Setting Up Right for the Conditions

Taking a big-picture look at the conditions will help you set up better, and make smarter small-picture decisions.

light air sailing

J 22 world Championship

When the wind is forecast to be light, your go-to morning strategy is to place emphasis on wind and minimize your maneuvers.Paul Todd/Outside Images

Once upon a time, my teammates and I would start pre-race conversations with something like, “Let’s talk about weather conditions, geography and current, and come up with a plan.” But that’s a mouthful.

Then, one day, someone simply asked, “What kind of day is it?”

The question stuck, and since then, whether coaching or in my own racing, a pre-race discussion always starts with this very question. The answer, I’ve found, is essential to forming a strategy because, by categorizing the “kind of day,” we can be better prepared for the conditions we’re mostly to encounter.

Light Wind: Think observation and patience

Here, the overriding strategy is to sail toward wind velocity. When it’s blowing 4 knots, your boat might move at 2 knots, which is well below hull speed. In a puff, if the wind increases to 6 knots, you might sail twice that speed. No shift is big enough to make up for doubling your speed, so at almost all costs, sail to pressure in light winds.

Pressure might be geographic, like a wind line nearshore. It might be puffy, where you have to use one puff to take you to the next. Or the wind might come in lines from one side or the other.

Sometimes these puffs move down the course, so you have to line up with and intersect them; other times they move slowly, so you have to be patient and sail to them. Pre-race, have everyone stand up and observe while discussing the nature of the puffs.

I might say: “The wind is light today. There are streaks of puffs showing on the water. We need all eyes out of the boat.”

The tactician might respond with: “Let’s make sure to sail well into the puffs because they seem to move very slowly down the course. Tack too soon and they never will get to us.” Pay close attention to ­current. When boat speeds are low, current has a bigger relative effect. If the current is 0.2 knots and you’re moving at 2 knots, that’s still 10 percent of your speed. That said, I’ve found that blindly playing the current is not always the way to go. Since wind pressure will also significantly affect your speed, it is still ­important.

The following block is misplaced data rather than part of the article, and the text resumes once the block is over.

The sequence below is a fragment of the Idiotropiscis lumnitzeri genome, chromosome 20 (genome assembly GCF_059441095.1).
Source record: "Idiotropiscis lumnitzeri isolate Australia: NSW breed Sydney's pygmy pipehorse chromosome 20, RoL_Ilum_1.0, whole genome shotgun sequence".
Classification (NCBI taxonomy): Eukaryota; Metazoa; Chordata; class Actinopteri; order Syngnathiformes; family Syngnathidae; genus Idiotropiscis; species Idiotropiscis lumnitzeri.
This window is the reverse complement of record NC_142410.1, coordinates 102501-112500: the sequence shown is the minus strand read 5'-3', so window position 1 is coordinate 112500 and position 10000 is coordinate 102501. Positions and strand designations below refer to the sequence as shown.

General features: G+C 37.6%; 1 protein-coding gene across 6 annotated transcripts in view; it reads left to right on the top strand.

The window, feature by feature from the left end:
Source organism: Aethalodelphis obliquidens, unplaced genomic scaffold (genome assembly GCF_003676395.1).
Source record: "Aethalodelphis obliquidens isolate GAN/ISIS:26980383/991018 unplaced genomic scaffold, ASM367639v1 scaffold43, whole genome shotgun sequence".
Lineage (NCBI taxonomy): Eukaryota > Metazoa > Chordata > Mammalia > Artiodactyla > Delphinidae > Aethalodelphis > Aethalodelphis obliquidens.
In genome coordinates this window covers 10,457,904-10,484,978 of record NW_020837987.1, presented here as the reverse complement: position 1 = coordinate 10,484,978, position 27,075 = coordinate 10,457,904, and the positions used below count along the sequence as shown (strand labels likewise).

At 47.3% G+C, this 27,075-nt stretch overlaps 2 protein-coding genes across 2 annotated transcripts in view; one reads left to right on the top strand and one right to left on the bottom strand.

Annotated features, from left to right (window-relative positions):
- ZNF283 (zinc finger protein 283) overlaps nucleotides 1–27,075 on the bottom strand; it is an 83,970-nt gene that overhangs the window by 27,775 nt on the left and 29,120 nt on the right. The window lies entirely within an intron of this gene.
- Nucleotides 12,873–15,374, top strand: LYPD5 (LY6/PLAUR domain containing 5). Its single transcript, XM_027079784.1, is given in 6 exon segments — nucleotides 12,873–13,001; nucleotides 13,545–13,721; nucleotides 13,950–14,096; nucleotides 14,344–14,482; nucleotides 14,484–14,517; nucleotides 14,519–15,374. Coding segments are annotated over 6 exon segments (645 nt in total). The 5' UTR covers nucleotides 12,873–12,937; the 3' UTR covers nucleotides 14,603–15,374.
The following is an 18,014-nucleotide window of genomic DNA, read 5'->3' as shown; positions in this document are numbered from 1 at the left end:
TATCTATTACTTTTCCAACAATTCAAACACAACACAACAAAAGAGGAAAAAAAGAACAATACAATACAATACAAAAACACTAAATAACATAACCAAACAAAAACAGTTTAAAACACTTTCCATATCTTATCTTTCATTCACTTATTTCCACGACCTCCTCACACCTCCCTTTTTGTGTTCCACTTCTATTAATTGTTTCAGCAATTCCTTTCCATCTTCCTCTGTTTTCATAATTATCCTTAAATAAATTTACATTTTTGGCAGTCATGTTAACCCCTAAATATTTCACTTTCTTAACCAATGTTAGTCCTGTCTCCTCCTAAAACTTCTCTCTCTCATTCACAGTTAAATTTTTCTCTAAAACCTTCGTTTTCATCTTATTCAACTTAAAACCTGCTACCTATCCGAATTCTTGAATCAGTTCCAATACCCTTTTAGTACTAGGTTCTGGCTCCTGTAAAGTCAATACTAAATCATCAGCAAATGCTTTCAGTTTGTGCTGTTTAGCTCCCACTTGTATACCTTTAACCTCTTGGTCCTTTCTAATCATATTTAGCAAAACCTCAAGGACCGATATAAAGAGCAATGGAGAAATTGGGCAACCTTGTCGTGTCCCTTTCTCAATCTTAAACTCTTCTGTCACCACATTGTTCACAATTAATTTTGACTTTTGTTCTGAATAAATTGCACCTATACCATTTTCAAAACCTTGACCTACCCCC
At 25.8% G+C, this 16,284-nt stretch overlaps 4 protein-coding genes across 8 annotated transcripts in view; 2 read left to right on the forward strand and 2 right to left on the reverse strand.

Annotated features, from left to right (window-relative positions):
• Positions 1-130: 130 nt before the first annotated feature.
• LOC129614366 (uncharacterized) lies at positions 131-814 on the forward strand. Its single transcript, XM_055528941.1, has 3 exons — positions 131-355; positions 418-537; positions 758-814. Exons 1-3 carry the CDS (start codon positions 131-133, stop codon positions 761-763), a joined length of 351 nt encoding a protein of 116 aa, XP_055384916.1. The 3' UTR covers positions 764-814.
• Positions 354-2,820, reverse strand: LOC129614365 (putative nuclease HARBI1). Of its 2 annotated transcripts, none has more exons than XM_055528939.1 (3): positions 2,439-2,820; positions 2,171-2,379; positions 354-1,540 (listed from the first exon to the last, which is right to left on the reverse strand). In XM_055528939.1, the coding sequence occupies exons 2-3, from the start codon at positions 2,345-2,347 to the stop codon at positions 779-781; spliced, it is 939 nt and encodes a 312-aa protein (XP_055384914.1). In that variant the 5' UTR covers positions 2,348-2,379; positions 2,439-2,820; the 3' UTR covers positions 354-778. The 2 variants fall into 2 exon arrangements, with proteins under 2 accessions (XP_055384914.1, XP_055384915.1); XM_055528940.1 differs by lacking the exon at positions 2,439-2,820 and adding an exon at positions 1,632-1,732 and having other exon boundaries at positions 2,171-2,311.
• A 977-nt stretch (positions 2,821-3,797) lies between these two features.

My tactician might say: “See those puffs on the water? I would like to sail solidly into one of those then take it toward shore to get current relief. We can’t cross the middle in a lull because the current is too strong there, so let’s wait for some pressure before tacking.”

Typically, a light-wind day is not ideal for playing shifts. Only very large shifts are worth considering, and even then, they should be used to deliver you to the next pressure. It’s all patience. Things will happen slowly, so look way ahead, trust what you see, and stick with the plan. Tack sparingly and wisely.

Medium Wind: Be tactical

When it’s windy enough to get up to hull speed, more pressure has only an incremental effect. Suppose it’s blowing 10 knots, and your boat is at its 6-knot hull speed. If a puff blows 2 knots more, you might go only 6.2 knots and point a little higher. That’s nothing compared with light wind, where you can easily double your speed. Sure, pressure is important, and I’ll take that incremental gain anytime, but I am looking for things that will make a bigger difference.

Playing oscillations by tacking when you’re heading below the mean is a classic medium-wind strategy. In these conditions, prioritize finding and agreeing on a mean. It should be a collaborative effort, but one person should take the lead.

Pre-race and during that race, this person records numbers about every minute, or when something changes. A simple way to get started is to make your first guess the middle of the recorded high and low. Then skew it one way or the other if you find your compass headings are not equal on both sides of your first guess.

Sometimes in this ­condition you will see puffs on the water and, even though you are not prioritizing pressure, with them often comes a directional change you can take advantage of. ­Ideally you can take a lift (or at least a neutral heading) toward a puff. If it’s a header, tack, but if it is an even bigger lift, just keep going. Either way, when you get to the puff, you can take advantage of whatever shift it brings and, as a bonus, you are in more wind — all is good.